Four jobs to do to get the best out of your air conditioning system
It’s the time of year – late March – when Arizona homeowners start worrying about having an expert heating and cooling technician inspect their air conditioner. That’s great, but in fact, you probably should have a fall inspection too for your heating system.
And if you have a heat pump, some HVAC experts say your combined heating and cooling system should receive maintenance twice a year.
Here are four jobs to do to get the best out of your air conditioning system, depending on its location, according to Marla Islas, general manager at Temperature Control in Tucson.
1 – Clean up any dirt, leaves and debris outside the outdoor compressor that contains the cooling fins and fan for your AC. That fan sucks air through the fins to cool a coolant that the compressor then pumps into the house through a copper tube. Remember, you don’t want to plant large bushes or trees right next to that compressor either. Wind and rain can blow plant debris into the compressor.
2 — You can even rinse off fan blades with a water hose if the compressor is easily accessible. If you haven’t done this before, ask your AC service technician how to do it.
3 – If your furnace and AC unit are in the house and easily accessible – perhaps in a closet — inspect the cabinet for holes or leaks that a technician could fix. And don’t store any boxes or liquids or anything at all in that closet that might interfere with how your AC performs.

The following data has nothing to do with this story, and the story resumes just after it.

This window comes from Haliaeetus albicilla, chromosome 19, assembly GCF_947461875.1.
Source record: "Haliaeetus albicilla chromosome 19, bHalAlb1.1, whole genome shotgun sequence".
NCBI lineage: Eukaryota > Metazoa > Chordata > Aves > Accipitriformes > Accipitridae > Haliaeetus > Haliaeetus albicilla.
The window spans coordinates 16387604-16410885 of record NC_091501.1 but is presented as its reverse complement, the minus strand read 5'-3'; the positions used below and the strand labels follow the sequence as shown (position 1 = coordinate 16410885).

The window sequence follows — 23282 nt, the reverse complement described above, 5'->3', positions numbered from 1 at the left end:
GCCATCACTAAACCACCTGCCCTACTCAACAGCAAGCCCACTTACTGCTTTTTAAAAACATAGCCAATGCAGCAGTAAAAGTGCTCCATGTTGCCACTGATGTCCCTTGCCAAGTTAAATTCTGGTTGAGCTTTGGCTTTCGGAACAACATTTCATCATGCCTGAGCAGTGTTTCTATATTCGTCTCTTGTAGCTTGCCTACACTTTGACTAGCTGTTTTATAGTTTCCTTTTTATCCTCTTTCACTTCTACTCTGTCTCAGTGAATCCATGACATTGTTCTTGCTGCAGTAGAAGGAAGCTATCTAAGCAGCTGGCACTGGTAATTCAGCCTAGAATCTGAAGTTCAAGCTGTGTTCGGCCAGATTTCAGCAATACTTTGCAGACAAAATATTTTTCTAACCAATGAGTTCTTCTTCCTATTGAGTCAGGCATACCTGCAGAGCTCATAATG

4 – Replace the air intake filters for your HVAC system every month.
Here are four problems to report when a technician pays a visit:
1 – Any unusual odors or noises in the house when your system starts up.
2 – Your AC system seems to blow all the time and never shuts off. That could mean that your system is running low on refrigerant.
3 – Barely any air comes out of the vents in your home.
4 – Unusual leaks seem to occur in your ceiling when it’s not raining. Or perhaps excessive water is coming out of plumbing pipe outlets near an outdoor compressor. That might mean an AC problem. Heavy leaks on your roof may be due to problems with an evap cooler.
Special tip about your AC: The air coming out of your vents should be about 20 degrees cooler than air going into your intake vent. Technicians call this the Delta-T. Anything greatly more or less than 20 degrees may mean something’s wrong. Hardware stores sell simple thermometers (about $10) that you can use to measure the temperature.